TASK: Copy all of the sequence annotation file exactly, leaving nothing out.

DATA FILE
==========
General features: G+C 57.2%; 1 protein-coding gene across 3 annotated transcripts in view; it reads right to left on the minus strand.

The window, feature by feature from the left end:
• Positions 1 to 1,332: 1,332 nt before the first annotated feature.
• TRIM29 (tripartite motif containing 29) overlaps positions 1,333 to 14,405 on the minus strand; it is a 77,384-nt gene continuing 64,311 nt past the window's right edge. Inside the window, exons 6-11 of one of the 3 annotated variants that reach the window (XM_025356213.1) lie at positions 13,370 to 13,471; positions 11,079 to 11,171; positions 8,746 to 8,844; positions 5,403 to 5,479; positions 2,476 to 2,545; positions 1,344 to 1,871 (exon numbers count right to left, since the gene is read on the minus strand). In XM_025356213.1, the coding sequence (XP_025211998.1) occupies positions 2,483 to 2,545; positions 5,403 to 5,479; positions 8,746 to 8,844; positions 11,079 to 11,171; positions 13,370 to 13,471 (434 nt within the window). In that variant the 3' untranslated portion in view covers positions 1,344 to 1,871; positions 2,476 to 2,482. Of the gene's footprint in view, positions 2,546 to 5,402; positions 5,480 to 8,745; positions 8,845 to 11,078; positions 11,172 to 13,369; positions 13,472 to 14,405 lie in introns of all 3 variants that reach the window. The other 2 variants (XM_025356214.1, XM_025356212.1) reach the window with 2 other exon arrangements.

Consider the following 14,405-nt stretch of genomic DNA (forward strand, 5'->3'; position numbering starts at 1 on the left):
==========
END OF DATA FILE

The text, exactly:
General features: G+C 57.2%; 1 protein-coding gene across 3 annotated transcripts in view; it reads right to left on the minus strand.

The window, feature by feature from the left end:
• Positions 1 to 1,332: 1,332 nt before the first annotated feature.
• TRIM29 (tripartite motif containing 29) overlaps positions 1,333 to 14,405 on the minus strand; it is a 77,384-nt gene continuing 64,311 nt past the window's right edge. Inside the window, exons 6-11 of one of the 3 annotated variants that reach the window (XM_025356213.1) lie at positions 13,370 to 13,471; positions 11,079 to 11,171; positions 8,746 to 8,844; positions 5,403 to 5,479; positions 2,476 to 2,545; positions 1,344 to 1,871 (exon numbers count right to left, since the gene is read on the minus strand). In XM_025356213.1, the coding sequence (XP_025211998.1) occupies positions 2,483 to 2,545; positions 5,403 to 5,479; positions 8,746 to 8,844; positions 11,079 to 11,171; positions 13,370 to 13,471 (434 nt within the window). In that variant the 3' untranslated portion in view covers positions 1,344 to 1,871; positions 2,476 to 2,482. Of the gene's footprint in view, positions 2,546 to 5,402; positions 5,480 to 8,745; positions 8,845 to 11,078; positions 11,172 to 13,369; positions 13,472 to 14,405 lie in introns of all 3 variants that reach the window. The other 2 variants (XM_025356214.1, XM_025356212.1) reach the window with 2 other exon arrangements.

Consider the following 14,405-nt stretch of genomic DNA (forward strand, 5'->3'; position numbering starts at 1 on the left):